Children playing with Splash Bomb, Toy Gun that shoots water bombs. (Photo by Michael Rougier/The LIFE Picture Collection/Getty Images)
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Henry James writes in his preface to What Maisie Knew of his hapless young heroine’s capacity for “shedding a light far beyond any reach of her comprehension”. In her memoir Girl With Dove, Sally Bayley is also interested in the potential of limited comprehension — not to shed light on adult inadequacies, but to illuminate the experience of the uncomprehending child. Shot through with deliciously quirky humour, Girl With Dove is a testament to innocence, resilience and the protective power of the imagination.

The childhood in question is the author’s own. Raised with an assortment of siblings and cousins in a large ramshackle house in a small town on the Sussex coast, Bayley, author of The Private Life of the Diary and a lecturer in English at Oxford University, grew up in a world of enchanted chaos. The household subsists on pilchards and cheese on toast. Green mould lines the bath tub. None of the adults go out to work. Singing strangers gather in the front room and pray for Zion. Sometimes the children attend school, sometimes not. Men make brief appearances, but never stay for long. At one point her father turns up. After a short, hilariously disastrous supper in a local hotel, he is swiftly banished to Saudi Arabia.

As with all enchanted worlds, darkness lurks at the fringes, behind curtains and closed doors. There are murders and witches, goblins and ghosts. Black rocks sometimes fall from people’s mouths instead of words. One morning a dead body is discovered on the living room floor. Upstairs on the third floor is a woman called Mrs Robinson, but no one has ever seen her. Bayley’s childhood is full of such mysteries, chief among them the disappearance of her baby brother David from his pram beneath the roses.

A triad of powerful women rule over this unruly world: grandmother Maze, mother Ange and the terrifying Aunt Di. Bayley conjures their personalities and aphoristic wisdom with sharp wit and precision. “Net curtains cover a multitude of sins,” says her mother. “You can get away with murder if you hang your curtains well.” Denis Thatcher is deemed “as reliable as sliced white bread”. “Too much powder and not enough sense,” is Maze’s verdict on Wallis Simpson. “Powder should stay on babies’ bottoms!”

Reading provides a refuge from the baffling complexities of this childhood. By the age of 11, Bayley has read all of Agatha Christie and memorised great swathes of Jane Eyre. The fictional figures populating her imagination blur seamlessly with the adults who appear and disappear so mysteriously in real life. Miss Marple, her first best friend and guide, teaches her that “peculiar things happen in English villages all the time” and that “women waft about in their nighties when things are going wrong”.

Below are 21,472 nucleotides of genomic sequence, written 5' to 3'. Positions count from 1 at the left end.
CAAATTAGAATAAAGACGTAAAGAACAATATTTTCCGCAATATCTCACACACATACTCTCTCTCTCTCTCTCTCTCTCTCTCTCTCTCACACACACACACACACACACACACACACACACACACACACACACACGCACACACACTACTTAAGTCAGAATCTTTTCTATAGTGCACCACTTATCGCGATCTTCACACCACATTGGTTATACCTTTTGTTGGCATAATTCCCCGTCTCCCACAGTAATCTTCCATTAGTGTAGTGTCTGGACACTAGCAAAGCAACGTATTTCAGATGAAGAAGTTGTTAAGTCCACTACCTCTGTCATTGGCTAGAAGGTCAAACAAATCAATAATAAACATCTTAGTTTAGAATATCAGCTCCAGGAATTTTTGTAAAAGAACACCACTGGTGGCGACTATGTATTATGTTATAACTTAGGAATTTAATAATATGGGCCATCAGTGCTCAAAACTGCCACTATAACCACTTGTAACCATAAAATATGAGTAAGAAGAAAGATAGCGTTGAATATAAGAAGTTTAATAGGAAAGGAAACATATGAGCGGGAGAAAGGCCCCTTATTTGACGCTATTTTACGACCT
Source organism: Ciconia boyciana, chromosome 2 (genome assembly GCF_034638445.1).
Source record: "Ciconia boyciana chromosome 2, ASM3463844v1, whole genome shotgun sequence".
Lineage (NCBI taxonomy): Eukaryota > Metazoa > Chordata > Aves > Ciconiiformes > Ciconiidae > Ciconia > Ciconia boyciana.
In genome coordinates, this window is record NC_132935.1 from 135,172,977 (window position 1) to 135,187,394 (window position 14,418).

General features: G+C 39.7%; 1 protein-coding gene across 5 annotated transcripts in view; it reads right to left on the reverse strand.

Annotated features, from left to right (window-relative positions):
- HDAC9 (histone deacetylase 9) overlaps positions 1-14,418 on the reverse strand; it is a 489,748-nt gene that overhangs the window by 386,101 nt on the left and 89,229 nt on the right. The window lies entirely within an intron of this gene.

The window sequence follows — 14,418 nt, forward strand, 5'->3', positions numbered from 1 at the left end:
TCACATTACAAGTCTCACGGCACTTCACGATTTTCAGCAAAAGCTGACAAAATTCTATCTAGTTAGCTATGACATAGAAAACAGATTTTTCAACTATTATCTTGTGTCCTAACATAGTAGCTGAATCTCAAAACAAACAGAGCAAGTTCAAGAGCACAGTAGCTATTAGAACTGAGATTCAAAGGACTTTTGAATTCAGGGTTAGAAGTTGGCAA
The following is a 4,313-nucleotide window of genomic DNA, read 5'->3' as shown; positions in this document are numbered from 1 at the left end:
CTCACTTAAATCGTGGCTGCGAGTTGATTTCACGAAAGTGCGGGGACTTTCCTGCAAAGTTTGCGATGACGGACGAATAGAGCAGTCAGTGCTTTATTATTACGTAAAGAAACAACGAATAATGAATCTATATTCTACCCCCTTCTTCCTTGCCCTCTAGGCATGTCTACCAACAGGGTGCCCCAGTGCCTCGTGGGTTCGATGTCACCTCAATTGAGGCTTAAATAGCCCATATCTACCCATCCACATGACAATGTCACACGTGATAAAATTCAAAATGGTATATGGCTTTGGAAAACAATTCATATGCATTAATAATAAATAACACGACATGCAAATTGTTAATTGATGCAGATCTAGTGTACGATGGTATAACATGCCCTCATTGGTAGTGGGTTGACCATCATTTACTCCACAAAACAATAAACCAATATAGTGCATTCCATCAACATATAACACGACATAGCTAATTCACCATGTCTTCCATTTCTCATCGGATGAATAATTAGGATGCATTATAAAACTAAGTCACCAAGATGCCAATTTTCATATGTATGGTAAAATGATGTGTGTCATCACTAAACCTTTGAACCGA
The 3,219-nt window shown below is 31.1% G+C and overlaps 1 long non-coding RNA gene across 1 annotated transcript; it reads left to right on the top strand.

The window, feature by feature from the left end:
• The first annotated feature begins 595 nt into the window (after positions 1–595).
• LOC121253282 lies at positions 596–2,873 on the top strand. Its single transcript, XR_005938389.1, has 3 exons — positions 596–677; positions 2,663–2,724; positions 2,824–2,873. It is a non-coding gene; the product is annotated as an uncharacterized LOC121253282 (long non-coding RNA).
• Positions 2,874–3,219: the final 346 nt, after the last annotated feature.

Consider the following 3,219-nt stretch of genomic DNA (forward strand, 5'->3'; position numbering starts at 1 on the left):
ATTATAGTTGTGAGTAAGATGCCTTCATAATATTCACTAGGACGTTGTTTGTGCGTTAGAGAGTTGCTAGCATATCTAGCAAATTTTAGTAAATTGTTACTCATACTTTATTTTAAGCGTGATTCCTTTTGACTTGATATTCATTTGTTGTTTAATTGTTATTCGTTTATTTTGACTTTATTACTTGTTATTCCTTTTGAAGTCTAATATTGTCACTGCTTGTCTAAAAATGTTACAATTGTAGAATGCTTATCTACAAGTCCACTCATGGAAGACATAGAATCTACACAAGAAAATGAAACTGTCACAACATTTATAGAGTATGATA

From Miss Marple she also learns that a good detective needs an excellent memory and the job of a detective is to explain things. “Let me explain . . .” the young Bayley frequently says, but memories and explanations prove elusive. It is Jane Eyre who emboldens her to look deeper into the perplexing non-sequiturs of her childhood world. “After I found Jane Eyre, nothing was the same again,” she writes. “She was always there, always looking and hearing the things no one else dared.”

Bayley writes superbly from a child’s eye view in a style that mimics the speech patterns of a child, but also skewers complex thoughts and feelings. Fragmented recollections, overheard snatches of conversation, “small scraps, words floating through windows on a hazy summer day”, all form a loose-linked mosaic from which Bayley’s younger self valiantly attempts to form a coherent narrative. She applies to her own life what she had learned from reading, that “all stories have back­stories, at least all stories worth knowing about, and all readers want to pry into those unlit spaces.”

This is a story about the child’s need to make sense of chaos and the redemptive power of stories to bestow meaning. For Bayley, the chaos eventually proves too dangerous and she gets herself taken into care. The passages of the book describing this defiant act of self-preservation are literally spine-tingling. For once, her literary companions fall silent, but you sense their presence providing courage and inspiration. “Reading is a strong torch shining through the dark,” Bayley writes, a torch that also shows her the way out of the darkness. The word “mesmerising” is frequently applied to memoirs, but seldom as deservedly as in the case of Girl With Dove, a work suffused with psychological depth, literary inventiveness and subtle brilliance.

Girl With Dove: A Life Built By Books, by Sally Bayley, William Collins £14.99, 288 pages

Rebecca Abrams is the author of ‘Touching Distance’ (Picador)

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